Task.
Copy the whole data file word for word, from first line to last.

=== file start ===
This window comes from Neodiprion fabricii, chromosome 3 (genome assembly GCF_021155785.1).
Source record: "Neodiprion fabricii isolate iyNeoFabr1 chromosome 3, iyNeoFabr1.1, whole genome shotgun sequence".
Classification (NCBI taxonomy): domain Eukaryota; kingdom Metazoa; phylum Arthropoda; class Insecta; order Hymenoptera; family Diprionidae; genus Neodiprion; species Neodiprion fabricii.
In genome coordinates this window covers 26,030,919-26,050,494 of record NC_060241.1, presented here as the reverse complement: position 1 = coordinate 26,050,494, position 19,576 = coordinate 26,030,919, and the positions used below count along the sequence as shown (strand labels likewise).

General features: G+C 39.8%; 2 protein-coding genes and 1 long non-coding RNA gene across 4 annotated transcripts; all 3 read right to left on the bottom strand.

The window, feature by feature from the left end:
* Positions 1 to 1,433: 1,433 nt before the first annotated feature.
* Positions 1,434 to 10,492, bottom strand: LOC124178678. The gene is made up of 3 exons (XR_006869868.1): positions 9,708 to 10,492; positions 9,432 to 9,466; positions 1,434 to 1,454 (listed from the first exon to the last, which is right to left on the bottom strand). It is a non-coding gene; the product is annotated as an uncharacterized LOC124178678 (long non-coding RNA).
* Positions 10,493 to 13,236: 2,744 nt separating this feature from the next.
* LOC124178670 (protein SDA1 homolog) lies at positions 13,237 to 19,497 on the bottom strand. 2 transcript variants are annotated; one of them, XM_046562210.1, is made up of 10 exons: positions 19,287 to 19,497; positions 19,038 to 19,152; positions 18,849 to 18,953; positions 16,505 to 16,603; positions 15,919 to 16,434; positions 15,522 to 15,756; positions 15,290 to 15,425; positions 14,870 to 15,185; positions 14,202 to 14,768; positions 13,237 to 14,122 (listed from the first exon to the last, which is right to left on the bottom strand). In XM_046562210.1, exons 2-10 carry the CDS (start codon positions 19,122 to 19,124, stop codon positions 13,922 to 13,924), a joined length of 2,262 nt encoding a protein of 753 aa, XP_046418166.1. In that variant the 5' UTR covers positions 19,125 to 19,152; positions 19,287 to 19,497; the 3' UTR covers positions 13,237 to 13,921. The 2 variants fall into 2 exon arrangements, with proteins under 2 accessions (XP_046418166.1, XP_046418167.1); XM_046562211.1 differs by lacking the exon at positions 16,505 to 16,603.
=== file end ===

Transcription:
This window comes from Neodiprion fabricii, chromosome 3 (genome assembly GCF_021155785.1).
Source record: "Neodiprion fabricii isolate iyNeoFabr1 chromosome 3, iyNeoFabr1.1, whole genome shotgun sequence".
Classification (NCBI taxonomy): domain Eukaryota; kingdom Metazoa; phylum Arthropoda; class Insecta; order Hymenoptera; family Diprionidae; genus Neodiprion; species Neodiprion fabricii.
In genome coordinates this window covers 26,030,919-26,050,494 of record NC_060241.1, presented here as the reverse complement: position 1 = coordinate 26,050,494, position 19,576 = coordinate 26,030,919, and the positions used below count along the sequence as shown (strand labels likewise).

General features: G+C 39.8%; 2 protein-coding genes and 1 long non-coding RNA gene across 4 annotated transcripts; all 3 read right to left on the bottom strand.

The window, feature by feature from the left end:
* Positions 1 to 1,433: 1,433 nt before the first annotated feature.
* Positions 1,434 to 10,492, bottom strand: LOC124178678. The gene is made up of 3 exons (XR_006869868.1): positions 9,708 to 10,492; positions 9,432 to 9,466; positions 1,434 to 1,454 (listed from the first exon to the last, which is right to left on the bottom strand). It is a non-coding gene; the product is annotated as an uncharacterized LOC124178678 (long non-coding RNA).
* Positions 10,493 to 13,236: 2,744 nt separating this feature from the next.
* LOC124178670 (protein SDA1 homolog) lies at positions 13,237 to 19,497 on the bottom strand. 2 transcript variants are annotated; one of them, XM_046562210.1, is made up of 10 exons: positions 19,287 to 19,497; positions 19,038 to 19,152; positions 18,849 to 18,953; positions 16,505 to 16,603; positions 15,919 to 16,434; positions 15,522 to 15,756; positions 15,290 to 15,425; positions 14,870 to 15,185; positions 14,202 to 14,768; positions 13,237 to 14,122 (listed from the first exon to the last, which is right to left on the bottom strand). In XM_046562210.1, exons 2-10 carry the CDS (start codon positions 19,122 to 19,124, stop codon positions 13,922 to 13,924), a joined length of 2,262 nt encoding a protein of 753 aa, XP_046418166.1. In that variant the 5' UTR covers positions 19,125 to 19,152; positions 19,287 to 19,497; the 3' UTR covers positions 13,237 to 13,921. The 2 variants fall into 2 exon arrangements, with proteins under 2 accessions (XP_046418166.1, XP_046418167.1); XM_046562211.1 differs by lacking the exon at positions 16,505 to 16,603.